Two reports last week regarding the availability of bank loans to small businesses seem to contradict one-another. On Tuesday, the Wall Street Journal reported on research from the Federal Reserve Bank of Cleveland that indicates U.S. small business lending by banks has not regained ground lost during 2008 financial meltdown and subsequent recession and slow recovery. The report’s conclusion was based on data that shows loans to small businesses are a smaller percentage of total bank lending.

Quote:

Banks held roughly $590 billion of small-business loans in the third quarter, according to the Federal Deposit Insurance Corp., 17% below 2008 highs. “The data show that the volume of small loans, those under $1 million, dropped significantly between 2008 and 2012, and has barely recovered,” Ann Marie Wiersch, author of the report.

Without an explanation of why a growing percentage of bank business loans are going to big businesses rather than small, the report appears to fall in line with a general narrative that suggests banks are rejecting small business loans in order to make that money available for loans to large businesses.

We’ve even joined in this narrative. Last August, we reported on a study by Harvard Business School professor (and former SBA administrator) Karen Mills claiming that banks, even community banks, have been subject to regulatory and structural changes that continue to cast doubt on whether or not traditional bank credit will ever recover for small loans.

The “banks don’t want to lend to small businesses” narrative is also central to the investor pitch of various “peer-to-peer” lending companies and “alternative banks.”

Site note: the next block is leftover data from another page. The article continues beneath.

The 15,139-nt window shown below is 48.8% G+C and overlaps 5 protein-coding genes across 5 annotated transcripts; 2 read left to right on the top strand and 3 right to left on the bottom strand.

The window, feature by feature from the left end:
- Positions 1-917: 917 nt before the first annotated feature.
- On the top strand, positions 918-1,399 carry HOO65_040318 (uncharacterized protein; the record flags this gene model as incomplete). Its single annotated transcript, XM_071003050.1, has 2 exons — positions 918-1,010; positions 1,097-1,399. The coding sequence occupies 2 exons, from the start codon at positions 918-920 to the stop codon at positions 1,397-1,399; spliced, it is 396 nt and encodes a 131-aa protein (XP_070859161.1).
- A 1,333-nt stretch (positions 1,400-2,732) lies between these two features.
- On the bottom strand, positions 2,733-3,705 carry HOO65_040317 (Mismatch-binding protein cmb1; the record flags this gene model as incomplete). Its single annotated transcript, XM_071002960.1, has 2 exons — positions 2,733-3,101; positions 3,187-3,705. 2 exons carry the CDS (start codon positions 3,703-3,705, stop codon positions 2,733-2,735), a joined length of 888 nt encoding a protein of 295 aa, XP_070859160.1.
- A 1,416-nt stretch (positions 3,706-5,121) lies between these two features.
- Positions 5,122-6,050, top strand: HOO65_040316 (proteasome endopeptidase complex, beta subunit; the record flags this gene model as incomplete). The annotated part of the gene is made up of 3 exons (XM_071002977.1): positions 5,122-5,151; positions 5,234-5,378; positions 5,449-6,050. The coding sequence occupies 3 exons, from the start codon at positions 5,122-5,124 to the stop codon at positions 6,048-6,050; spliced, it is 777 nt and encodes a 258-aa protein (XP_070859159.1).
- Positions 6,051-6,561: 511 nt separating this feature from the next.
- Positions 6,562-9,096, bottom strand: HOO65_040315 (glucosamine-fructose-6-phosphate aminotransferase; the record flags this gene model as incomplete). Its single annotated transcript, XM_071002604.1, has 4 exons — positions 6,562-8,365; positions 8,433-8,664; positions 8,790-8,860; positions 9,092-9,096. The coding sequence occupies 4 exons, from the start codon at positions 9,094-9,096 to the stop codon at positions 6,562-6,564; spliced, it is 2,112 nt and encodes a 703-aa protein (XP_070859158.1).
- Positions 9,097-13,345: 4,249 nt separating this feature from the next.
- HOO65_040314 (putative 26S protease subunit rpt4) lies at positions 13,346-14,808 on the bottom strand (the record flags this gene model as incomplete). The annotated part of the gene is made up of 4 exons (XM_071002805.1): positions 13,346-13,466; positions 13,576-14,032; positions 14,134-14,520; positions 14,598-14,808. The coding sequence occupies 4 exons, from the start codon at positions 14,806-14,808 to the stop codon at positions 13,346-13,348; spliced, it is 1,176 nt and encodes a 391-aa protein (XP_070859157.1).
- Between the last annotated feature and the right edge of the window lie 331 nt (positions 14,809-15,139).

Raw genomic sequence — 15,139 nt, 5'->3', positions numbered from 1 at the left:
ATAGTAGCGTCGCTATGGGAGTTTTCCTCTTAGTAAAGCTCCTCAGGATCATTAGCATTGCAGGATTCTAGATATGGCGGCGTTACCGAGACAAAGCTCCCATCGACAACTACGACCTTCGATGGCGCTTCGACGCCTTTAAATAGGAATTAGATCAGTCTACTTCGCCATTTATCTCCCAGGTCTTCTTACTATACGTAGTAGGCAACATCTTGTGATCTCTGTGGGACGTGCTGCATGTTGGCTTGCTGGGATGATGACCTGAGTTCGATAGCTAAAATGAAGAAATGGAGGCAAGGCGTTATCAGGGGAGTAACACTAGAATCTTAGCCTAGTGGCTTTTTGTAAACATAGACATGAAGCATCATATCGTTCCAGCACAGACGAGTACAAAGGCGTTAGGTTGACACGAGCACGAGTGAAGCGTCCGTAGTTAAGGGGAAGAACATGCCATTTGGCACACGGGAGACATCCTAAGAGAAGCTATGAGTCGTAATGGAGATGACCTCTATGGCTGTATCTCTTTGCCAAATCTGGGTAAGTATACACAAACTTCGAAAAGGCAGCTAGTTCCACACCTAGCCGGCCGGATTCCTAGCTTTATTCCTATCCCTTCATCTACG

But according to a second report issued last week, the December report of the long-running monthly surveys conducted by the NFIB Research Foundation, “Only 3 percent (of small business owners) reported that financing was their top business problem.” What’s more, the percentage of small business owners reporting that “all their credit needs were not met” is only 4%, an historic low in the survey. Twenty-nine percent of owners reported all credit needs met, and 54% explicitly said they did not want a loan. The survey reported that 33% percent of all small business owners reported borrowing on a regular basis, up 5 points and high compared to recent experience.

So what is going on?

Again, the research from the Federal Reserve Bank of Cleveland is focused on reporting the what of small business bank lending: that loans to small businesses are a smaller percentage of total bank loans to business. The research from NFIB, while seemingly contradictory, may reveal a part of why bank loans to small businesses are down: they aren’t seeking such loans.

The why likely has additional “all of the above” reasons. Banks are likely more risk averse and subjected to more regulations. Small businesses are likely choosing not to borrow money. Perhaps small businesses that present the most risk to traditional banks are being encouraged by banks to use alternative sources–indeed, such companies have affiliate and distribution partnerships with banks that provide the bank finder’s fees for such loan leads.

Bottomline: Access to credit is always critical to small businesses, but small business credit is currently not a crisis. Any small business owner who has been in business through the ups and downs of economic cycles knows that banks want to lend you money when you don’t need it, and don’t want to lend you money when you do. Or so it seems.

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